Sunday, July 6, 2008

The Exiles

Film Review by Kam Williams

Headline: Docudrama from Fifties Captures Indians Partying in L.A.

The Exiles strikes me as less a convincing docudrama than an amusing amalgam of period footage from the Fifties overlaid with a trite soundtrack of dialogue that doesn’t pass the smell, or should I say the ear test. The upshot is that because the movie never feels authentic, it’s hard to invest emotionally in its slight storyline or in the plight of any of its characters.
The picture was shot in 1958 by Kent Mackenzie who wanted to capture on film a day in the lives of young Native Americans from the reservation who had settled in the Bunker Hill section of Los Angeles. The late Mackenzie wrote the script which his well-rehearsed cast executed, although most of their lines were later lip-synched during post-production, and it shows.
After about five minutes of watching The Exiles, you’re wondering is this it? Is it ever going to become realistic? But it never does. I’m not sure what to make of it, or why it’s supposed to be of interest. I can relate that it’s little more than a very tame, dubbed home movie of partying Indians mugging for the camera, but never working up the nerve to do anything daring.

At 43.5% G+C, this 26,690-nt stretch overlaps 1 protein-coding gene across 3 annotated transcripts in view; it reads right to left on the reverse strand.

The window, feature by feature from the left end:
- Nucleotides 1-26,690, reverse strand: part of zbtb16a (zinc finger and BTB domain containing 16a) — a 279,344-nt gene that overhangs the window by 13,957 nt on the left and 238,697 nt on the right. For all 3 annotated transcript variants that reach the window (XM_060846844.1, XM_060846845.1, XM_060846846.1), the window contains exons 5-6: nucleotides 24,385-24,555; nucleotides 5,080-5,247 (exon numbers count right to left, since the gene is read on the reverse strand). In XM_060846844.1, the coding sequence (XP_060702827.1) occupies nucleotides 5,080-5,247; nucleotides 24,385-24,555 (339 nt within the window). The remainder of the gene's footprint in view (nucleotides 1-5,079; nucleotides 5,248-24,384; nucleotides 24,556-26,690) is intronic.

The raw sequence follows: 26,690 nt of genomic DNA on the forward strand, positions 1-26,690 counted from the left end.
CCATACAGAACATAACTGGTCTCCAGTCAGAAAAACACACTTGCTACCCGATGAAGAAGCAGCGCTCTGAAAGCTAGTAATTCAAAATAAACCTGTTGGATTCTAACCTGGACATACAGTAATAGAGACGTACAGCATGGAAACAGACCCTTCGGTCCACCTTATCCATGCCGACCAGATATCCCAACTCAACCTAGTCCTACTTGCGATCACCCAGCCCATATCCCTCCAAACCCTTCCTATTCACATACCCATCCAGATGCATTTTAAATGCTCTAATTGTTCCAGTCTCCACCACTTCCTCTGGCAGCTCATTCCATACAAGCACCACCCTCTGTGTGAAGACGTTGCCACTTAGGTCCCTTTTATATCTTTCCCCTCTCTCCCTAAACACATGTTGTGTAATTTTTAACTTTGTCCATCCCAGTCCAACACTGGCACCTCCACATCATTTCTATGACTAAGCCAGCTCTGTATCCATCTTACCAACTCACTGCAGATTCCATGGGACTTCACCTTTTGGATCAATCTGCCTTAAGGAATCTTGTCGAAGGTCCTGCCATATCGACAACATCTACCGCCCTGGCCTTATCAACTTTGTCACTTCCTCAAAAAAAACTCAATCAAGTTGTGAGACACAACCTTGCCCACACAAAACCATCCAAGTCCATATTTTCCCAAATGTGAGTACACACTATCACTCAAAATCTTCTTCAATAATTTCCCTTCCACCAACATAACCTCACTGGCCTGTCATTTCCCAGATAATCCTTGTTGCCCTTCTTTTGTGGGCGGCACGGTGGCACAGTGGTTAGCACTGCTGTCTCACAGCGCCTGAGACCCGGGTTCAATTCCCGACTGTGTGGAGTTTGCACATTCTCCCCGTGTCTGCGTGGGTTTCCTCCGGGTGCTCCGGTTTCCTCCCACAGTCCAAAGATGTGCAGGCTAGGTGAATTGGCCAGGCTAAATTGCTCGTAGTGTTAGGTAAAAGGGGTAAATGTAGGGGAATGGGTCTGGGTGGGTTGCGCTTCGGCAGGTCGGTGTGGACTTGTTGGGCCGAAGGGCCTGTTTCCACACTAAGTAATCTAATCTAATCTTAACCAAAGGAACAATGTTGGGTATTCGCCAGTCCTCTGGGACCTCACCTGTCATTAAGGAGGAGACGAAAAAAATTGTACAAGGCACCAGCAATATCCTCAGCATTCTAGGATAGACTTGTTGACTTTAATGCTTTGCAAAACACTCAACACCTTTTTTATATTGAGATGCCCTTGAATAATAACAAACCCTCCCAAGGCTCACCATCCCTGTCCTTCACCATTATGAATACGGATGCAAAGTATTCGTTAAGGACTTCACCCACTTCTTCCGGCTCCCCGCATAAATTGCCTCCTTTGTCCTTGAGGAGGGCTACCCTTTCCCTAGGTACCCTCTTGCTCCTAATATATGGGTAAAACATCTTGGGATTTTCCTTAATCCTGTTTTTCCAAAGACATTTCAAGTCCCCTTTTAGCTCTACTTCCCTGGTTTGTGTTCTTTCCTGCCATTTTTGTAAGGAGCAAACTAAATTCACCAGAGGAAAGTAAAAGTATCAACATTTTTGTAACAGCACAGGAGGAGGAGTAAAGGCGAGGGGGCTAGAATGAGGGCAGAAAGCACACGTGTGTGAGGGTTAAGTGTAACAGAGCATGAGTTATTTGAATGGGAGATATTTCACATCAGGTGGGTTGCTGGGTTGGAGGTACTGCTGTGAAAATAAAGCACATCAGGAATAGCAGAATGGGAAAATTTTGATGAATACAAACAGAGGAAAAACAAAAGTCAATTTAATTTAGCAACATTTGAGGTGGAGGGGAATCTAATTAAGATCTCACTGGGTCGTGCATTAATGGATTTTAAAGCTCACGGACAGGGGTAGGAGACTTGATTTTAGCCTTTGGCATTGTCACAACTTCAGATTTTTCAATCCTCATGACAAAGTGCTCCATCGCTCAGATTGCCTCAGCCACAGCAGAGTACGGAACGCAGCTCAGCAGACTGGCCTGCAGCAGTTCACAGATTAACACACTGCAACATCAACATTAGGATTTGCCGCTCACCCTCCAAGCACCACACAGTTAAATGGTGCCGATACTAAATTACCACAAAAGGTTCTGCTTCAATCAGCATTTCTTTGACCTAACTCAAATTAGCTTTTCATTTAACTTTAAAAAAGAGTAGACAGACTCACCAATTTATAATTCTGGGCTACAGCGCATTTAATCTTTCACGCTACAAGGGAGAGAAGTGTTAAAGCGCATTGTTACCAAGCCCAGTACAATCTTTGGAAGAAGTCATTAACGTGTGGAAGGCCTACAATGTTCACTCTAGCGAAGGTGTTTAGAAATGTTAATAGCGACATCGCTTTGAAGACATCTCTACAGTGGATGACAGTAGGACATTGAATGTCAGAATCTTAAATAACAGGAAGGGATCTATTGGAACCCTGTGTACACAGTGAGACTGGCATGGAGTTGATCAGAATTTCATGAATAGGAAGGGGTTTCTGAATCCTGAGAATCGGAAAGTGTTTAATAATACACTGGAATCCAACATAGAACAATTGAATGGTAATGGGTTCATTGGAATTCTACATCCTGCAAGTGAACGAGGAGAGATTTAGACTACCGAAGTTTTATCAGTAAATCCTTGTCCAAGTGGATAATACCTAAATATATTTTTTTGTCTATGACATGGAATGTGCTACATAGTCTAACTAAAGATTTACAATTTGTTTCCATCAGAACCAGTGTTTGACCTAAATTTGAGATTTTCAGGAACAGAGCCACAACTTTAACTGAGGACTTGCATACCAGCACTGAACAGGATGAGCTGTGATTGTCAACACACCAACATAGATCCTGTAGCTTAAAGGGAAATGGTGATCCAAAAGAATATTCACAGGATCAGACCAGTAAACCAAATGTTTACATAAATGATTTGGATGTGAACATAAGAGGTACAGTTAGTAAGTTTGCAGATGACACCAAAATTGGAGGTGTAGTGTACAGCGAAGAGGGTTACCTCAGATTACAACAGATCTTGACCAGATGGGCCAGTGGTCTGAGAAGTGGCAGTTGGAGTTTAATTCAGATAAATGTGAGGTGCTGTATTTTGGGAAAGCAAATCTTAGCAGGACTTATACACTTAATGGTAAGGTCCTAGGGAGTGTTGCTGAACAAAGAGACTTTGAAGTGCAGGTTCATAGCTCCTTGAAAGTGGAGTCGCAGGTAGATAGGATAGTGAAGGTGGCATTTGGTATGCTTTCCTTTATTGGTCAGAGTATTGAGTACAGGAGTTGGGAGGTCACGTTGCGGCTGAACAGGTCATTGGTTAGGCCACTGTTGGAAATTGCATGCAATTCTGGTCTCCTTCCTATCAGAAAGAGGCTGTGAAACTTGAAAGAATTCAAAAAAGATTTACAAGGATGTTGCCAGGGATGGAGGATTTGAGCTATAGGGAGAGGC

The most remarkable aspect about the annoying experience was that I managed to stay awake from beginning to end. I figured that there had to be a reason why it took a half century for The Exiles to be released in theaters. It must be that enough time has passed to attract an audienc as a nostalgic curiosity rather than as a conventional flick offering a satisfying cinematic experience.

Fair (1 star)
In black and white
Running time: 72 minutes
Studio: Milestone Films

To see a trailer of The Exiles, visit:

1 comment:

Brian Sholis said...

Please note Amy Taubin's review of the film, just published at

Thank you.

Brian Sholis Editor